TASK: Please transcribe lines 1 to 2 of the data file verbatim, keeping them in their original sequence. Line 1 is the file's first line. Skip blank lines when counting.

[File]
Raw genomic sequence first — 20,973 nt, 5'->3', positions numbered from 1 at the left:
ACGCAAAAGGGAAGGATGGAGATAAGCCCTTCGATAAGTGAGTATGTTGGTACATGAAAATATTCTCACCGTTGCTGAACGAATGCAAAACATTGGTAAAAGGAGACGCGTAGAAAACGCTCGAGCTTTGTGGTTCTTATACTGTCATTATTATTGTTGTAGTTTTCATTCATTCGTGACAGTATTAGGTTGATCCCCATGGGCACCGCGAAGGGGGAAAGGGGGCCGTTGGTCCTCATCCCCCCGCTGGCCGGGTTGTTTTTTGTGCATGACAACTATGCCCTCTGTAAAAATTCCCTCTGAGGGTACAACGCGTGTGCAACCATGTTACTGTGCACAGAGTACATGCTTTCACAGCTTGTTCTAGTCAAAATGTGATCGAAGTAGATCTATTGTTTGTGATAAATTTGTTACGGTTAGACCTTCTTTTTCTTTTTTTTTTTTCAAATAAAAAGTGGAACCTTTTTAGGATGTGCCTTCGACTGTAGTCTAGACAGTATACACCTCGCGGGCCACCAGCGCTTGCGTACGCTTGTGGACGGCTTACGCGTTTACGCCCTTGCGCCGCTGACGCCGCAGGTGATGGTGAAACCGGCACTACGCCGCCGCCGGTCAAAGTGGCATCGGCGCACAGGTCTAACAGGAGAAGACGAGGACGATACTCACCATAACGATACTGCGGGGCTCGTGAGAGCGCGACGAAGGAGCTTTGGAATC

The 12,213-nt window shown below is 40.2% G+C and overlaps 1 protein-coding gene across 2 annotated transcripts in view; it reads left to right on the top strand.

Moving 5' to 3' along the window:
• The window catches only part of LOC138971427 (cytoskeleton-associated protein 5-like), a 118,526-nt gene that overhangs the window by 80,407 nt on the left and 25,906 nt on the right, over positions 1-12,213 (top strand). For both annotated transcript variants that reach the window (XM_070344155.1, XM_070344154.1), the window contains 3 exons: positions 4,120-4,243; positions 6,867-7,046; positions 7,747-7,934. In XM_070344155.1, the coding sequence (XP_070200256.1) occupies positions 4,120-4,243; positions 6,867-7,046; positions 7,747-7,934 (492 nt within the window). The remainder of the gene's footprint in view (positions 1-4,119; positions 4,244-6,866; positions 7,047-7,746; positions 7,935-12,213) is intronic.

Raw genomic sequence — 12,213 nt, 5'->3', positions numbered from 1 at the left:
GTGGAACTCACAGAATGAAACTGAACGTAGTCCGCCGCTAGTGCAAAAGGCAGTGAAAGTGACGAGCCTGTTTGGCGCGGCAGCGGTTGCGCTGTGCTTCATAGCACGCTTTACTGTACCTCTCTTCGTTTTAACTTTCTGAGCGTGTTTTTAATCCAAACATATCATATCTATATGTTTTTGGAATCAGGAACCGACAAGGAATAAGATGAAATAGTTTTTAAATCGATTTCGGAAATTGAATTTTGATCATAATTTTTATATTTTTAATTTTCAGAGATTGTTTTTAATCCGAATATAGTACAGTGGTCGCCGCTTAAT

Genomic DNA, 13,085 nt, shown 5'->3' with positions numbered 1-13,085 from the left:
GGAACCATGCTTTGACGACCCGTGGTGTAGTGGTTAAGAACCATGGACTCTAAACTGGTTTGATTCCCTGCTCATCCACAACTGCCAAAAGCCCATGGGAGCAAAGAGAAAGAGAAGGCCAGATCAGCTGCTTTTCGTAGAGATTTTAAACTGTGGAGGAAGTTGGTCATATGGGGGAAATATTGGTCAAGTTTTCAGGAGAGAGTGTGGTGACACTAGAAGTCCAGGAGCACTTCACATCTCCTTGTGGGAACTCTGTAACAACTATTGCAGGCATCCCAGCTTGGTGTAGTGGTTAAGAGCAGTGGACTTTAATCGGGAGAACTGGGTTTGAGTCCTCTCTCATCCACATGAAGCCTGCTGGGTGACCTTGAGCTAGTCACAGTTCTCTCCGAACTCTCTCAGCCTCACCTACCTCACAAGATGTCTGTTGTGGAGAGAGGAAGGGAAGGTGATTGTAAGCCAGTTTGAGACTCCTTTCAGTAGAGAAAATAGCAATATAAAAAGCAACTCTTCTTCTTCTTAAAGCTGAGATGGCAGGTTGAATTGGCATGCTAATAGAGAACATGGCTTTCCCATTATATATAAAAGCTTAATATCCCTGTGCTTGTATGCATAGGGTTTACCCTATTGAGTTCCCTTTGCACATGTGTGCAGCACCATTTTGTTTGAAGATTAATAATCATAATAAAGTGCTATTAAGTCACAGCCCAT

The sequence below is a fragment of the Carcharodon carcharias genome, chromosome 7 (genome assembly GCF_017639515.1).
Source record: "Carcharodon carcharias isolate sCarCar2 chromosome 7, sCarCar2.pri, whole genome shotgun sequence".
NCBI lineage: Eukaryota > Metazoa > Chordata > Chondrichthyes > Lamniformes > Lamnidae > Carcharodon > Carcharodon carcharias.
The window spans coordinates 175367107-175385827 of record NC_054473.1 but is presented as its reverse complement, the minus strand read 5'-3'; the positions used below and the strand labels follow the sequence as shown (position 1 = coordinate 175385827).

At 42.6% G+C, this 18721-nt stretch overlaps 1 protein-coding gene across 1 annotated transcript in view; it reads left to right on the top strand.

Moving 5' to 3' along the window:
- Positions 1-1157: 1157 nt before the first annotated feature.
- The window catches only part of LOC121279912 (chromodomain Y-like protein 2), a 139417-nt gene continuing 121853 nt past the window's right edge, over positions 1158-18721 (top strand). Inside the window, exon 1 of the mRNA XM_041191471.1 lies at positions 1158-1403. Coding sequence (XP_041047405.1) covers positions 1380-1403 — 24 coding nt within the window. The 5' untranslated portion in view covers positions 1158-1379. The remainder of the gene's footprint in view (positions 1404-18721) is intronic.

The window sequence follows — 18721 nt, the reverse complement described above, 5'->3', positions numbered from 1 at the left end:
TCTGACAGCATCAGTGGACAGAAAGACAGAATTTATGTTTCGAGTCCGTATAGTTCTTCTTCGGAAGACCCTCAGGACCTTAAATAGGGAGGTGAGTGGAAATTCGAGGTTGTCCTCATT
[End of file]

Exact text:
Raw genomic sequence first — 20,973 nt, 5'->3', positions numbered from 1 at the left:
ACGCAAAAGGGAAGGATGGAGATAAGCCCTTCGATAAGTGAGTATGTTGGTACATGAAAATATTCTCACCGTTGCTGAACGAATGCAAAACATTGGTAAAAGGAGACGCGTAGAAAACGCTCGAGCTTTGTGGTTCTTATACTGTCATTATTATTGTTGTAGTTTTCATTCATTCGTGACAGTATTAGGTTGATCCCCATGGGCACCGCGAAGGGGGAAAGGGGGCCGTTGGTCCTCATCCCCCCGCTGGCCGGGTTGTTTTTTGTGCATGACAACTATGCCCTCTGTAAAAATTCCCTCTGAGGGTACAACGCGTGTGCAACCATGTTACTGTGCACAGAGTACATGCTTTCACAGCTTGTTCTAGTCAAAATGTGATCGAAGTAGATCTATTGTTTGTGATAAATTTGTTACGGTTAGACCTTCTTTTTCTTTTTTTTTTTTCAAATAAAAAGTGGAACCTTTTTAGGATGTGCCTTCGACTGTAGTCTAGACAGTATACACCTCGCGGGCCACCAGCGCTTGCGTACGCTTGTGGACGGCTTACGCGTTTACGCCCTTGCGCCGCTGACGCCGCAGGTGATGGTGAAACCGGCACTACGCCGCCGCCGGTCAAAGTGGCATCGGCGCACAGGTCTAACAGGAGAAGACGAGGACGATACTCACCATAACGATACTGCGGGGCTCGTGAGAGCGCGACGAAGGAGCTTTGGAATC